Former miner saw himself as class warrior: Rhys Williams reports on the case that was the talk of the 19th hole

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The Independent Online
JOHN BUCKINGHAM'S contribution to the Sherwood Open in 1990 deserves to be forgotten.

The round started well enough, but ended disastrously with a nine on the 17th and allegations, a month later, that the the 57-year-old retired miner-cum-insurance broker had cheated.

So started the most unusual libel action that Nottingham has seen.

Members of Sherwood Forest Golf Club in Mansfield were united last week in their dismay at events unfolding 20 miles away in Nottingham County Court.

''It makes golf look stupid,' said one member, unhappy about the widespread publicity that the case has attracted. 'Diabolical,' said another. 'Pathetic,' added another. 'Disgraceful,' chipped in a fourth. Language customarily reserved for missed putts and duffed drives was being used to echo the national sense of incredulity that a local dispute over whether someone cheated in a minor club tournament (first prize pounds 15) should occupy a court's time for 10 days. 'It should never have even got into the clubhouse, let alone beyond. They should have settled it out on the course. Now it's got totally out of hand.' But then as the clerk of the court pointed out, golf is 'not just a game, it's a way of life'.

Mr Buckingham took up the sport at a municipal course 15 years ago, while still employed as a faceworker with the National Coal Board. Promoted to overseeing shifts, he quit to found a highly successful insurance company that he sold for about pounds 2m in 1988 - by which time he had moved onwards and upwards to Sherwood Forest Golf Club.

In Mr Buckingham's view, the club was content to accept his brass, but not his class. He claimed his accusers - one the managing director of an insurance company, the other a financial consultant - were attempting to hound him out.

Time and again, Patrick Milmo QC, Mr Buckingham's counsel, quizzed the chief accuser, Reginald Dove, on whether he considered Mr Buckingham 'part of the club's riff-raff'.

Mr Dove, who denied holding any such view, had described himself in his letter of complaint to the disciplinary committee as one of the 'respected members of the club'.

Suggestions of some form of class struggle have both bemused and amused members. Last week there was at least one mock search for the 'riff- raff element' under the tables in the Men's Bar.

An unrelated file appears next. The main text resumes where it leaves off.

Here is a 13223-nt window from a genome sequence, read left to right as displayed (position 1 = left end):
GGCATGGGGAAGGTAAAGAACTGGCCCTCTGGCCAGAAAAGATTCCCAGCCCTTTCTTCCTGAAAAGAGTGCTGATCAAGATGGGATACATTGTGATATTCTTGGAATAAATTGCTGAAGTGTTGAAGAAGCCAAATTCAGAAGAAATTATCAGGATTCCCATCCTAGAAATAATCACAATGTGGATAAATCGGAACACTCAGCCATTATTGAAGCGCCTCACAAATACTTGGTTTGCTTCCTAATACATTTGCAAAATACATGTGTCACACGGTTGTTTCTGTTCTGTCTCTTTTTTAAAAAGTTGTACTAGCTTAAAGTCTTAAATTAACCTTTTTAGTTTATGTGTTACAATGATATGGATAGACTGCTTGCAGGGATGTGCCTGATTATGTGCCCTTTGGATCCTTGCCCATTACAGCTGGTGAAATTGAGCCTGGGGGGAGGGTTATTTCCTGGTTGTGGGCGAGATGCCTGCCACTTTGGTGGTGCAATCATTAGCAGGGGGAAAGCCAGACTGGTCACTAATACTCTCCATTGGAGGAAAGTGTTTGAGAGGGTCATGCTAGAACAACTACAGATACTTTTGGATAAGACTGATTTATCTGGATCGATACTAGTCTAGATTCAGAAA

The club, which celebrates its centenary next year, is a beautiful heathland course offering a privileged view of Mansfield. But it is without doubt one of the more approachable clubs at which a visitor could hope to fetch up. Its annual subscriptions of pounds 426 are fairly standard, and although it has a closed membership of 750, it is not in the same league of exclusivity as Nottinghamshire Golf Club at Hollinwell, where the judge, Mr Justice Thomas Heald, plays his golf.

The truth as to why Mr Buckingham found himself involved in such unpleasantness is probably a little simpler. It was not his background that marked him out, but his 'over-developed sense of competition'.

It was Mr Buckingham's counsel who said: 'Golf is a game based on honour and trust. Cheating is not only outlawed by the rules of the game, it is repugnant to the whole spirit and ethos of the game.' Although he still has friends at the club, there are no shortage of members happy to blackball Mr Buckingham should he contemplate the unthinkable and seek re-election after allowing his membership to lapse.

Mindful of the need to explain the game's finer points to the jury of seven women and one man, the barristers turned number three court in Nottingham into a locker room. In the dock, where the accused in a criminal case would normally sit, was a black golfbag full of clubs belonging to Mr Buckingham's solicitor no less. Casually propped against the juror's benches was a four-wood, while a handful of balls, tees and markers littered the clerk's desk.

The paraphernalia, which also included a trolley and course maps, may have brought jurors closer to understanding the mechanics of golf, but probably provided little insight as to why on earth they were being asked to arbitrate on a squabble between three men.

The case, thought to be the first of its kind, has tied up solicitors since proceedings began in 1991. It has passed through the Court of Appeal, before finally reaching county court a fortnight ago, since when it has exercised the minds of a judge, two QCs, their juniors and still more solicitors. As one Sherwood member said as he watched a three-ball holing out on the 18th green: 'It's not too hard to see who the real winners have been.'

(Photograph omitted)

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